The non-profit choral and orchestral group performs the works of Johann Sebastian Bach and other composers, and conducts outreach programs throughout the region. It was founded in 1964 by Melvin and Margaret Dickinson.
The action stems from a voicemail Cowen left the director of the Louisville Visual Art Association last month. The message allegedly threatened the director’s job over a letter that appeared in Business First. In the letter, the director and others wrote that many visual arts groups do not receive money from the Fund for the Arts. Cowen has apologized for his actions
For the second day in a row, Fund for the Arts CEO Allan Cowen has been featured in the pages of the Courier-Journal. On Thursday, it was a story about a threatening voicemail he left an unsatisfied arts group leader. Today it’s 396 words in the editorial section about that voicemail, and Cowen’s actions as a whole.
When you go to the theatre to see a production of a classic, think Shakespeare or even A Christmas Carol, your focus is probably on the actors. Or the director. Or the costumes and set design.
That’s because those stories are well known and part of the reason people see familiar plays is to see how an old story is being retold. But that’s not how it works at the Humana Festival of New American Plays.
It costs Actors Theatre about $1.5 million to put on the festival, and the Humana Foundation will be contributing almost half of that. The foundation will contribute $700,000 toward the festival each year for the next three years. That’s a $25,000 annual increase over the previous award.
Since Humana began supporting the festival in 1979, the company and its foundation have given Actors Theatre more than $21 million, most of it dedicated to supporting the Humana Festival.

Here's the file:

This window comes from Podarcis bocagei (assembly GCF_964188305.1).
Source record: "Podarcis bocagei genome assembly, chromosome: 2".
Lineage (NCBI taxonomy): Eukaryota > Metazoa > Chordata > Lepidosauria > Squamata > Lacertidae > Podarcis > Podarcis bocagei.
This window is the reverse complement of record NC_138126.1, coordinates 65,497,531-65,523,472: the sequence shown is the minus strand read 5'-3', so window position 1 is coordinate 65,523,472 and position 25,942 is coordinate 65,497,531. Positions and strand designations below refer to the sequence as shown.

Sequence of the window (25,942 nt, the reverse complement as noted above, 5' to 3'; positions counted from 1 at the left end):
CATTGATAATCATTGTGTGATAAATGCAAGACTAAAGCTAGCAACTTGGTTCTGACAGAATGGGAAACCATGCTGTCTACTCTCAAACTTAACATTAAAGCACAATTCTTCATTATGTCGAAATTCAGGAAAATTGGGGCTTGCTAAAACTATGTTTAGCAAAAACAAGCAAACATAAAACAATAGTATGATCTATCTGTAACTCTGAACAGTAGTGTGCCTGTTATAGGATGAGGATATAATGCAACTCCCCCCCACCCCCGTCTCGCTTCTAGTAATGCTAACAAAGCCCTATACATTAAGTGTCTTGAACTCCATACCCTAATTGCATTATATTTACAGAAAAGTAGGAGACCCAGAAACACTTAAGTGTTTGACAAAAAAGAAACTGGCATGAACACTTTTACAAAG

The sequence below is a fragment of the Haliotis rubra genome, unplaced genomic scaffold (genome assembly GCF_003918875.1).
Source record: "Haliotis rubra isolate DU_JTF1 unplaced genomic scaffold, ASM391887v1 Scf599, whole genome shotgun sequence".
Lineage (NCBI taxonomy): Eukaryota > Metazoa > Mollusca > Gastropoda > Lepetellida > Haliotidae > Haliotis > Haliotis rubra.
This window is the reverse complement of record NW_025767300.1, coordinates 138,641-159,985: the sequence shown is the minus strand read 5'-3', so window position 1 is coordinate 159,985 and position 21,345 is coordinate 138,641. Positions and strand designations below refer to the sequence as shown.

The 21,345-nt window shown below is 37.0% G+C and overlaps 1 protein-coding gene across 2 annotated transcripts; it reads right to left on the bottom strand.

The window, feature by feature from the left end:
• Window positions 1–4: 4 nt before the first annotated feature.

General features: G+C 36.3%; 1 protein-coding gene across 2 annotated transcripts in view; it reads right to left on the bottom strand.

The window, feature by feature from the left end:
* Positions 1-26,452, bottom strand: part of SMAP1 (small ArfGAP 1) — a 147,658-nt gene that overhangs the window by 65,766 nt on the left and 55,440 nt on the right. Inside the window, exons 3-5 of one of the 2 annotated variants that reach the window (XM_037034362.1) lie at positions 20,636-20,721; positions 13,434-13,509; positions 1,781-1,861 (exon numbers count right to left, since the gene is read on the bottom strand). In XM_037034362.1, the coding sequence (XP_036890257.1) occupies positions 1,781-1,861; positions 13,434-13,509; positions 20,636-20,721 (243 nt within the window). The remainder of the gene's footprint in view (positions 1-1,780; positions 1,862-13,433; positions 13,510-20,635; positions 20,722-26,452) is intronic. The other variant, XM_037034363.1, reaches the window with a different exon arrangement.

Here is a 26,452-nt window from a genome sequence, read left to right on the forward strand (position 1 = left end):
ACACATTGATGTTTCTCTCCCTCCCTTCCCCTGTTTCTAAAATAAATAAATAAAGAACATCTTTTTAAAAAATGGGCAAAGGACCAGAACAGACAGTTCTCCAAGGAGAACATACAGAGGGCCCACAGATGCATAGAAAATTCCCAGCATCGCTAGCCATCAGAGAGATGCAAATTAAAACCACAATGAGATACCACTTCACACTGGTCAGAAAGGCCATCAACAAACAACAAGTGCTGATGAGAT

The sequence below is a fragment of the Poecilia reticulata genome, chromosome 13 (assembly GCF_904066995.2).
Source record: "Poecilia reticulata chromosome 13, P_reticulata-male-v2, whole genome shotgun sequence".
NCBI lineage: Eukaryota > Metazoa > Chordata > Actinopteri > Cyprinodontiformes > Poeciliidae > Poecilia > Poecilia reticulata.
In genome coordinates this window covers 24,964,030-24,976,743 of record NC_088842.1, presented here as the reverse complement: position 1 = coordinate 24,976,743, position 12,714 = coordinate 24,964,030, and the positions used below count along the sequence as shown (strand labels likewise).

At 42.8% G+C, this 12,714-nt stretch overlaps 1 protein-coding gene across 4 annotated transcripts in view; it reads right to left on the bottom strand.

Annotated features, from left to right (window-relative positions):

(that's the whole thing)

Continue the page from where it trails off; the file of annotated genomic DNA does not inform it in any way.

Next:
Steven Bowling with the Center for Women and Families says he hopes the hearing will help prevent the uncertainty his organization and others faced waiting for a response to their grant applications.
Actors Theatre Managing Director Jennifer Bielstein says the board will soon hire a search firm to find a new artistic director who meets the right criteria.
“A skillset in new play production and development because that is our core strength and what attracts people to us nationally and from around the world. And someone who will be a good person at developing relationships and being a goodspokesperson for the arts and for Actors Theatre in this community,” she says.
One challenge the Second City faced in preparing It Takes a ’Ville is that the show is so Louisville-centric that no one in Chicago who watched the rehearsals got any of the jokes. It was only when the troupe performed in front of Louisvillians for the first time that they had a sense of whether or not the show could succeed.
The fund has no specific goal, but officials say they want to match last year’s raised total of $8 million. Slightly less than 15% of the funds will go toward administrative and fundraising costs. The rest will go to various arts groups.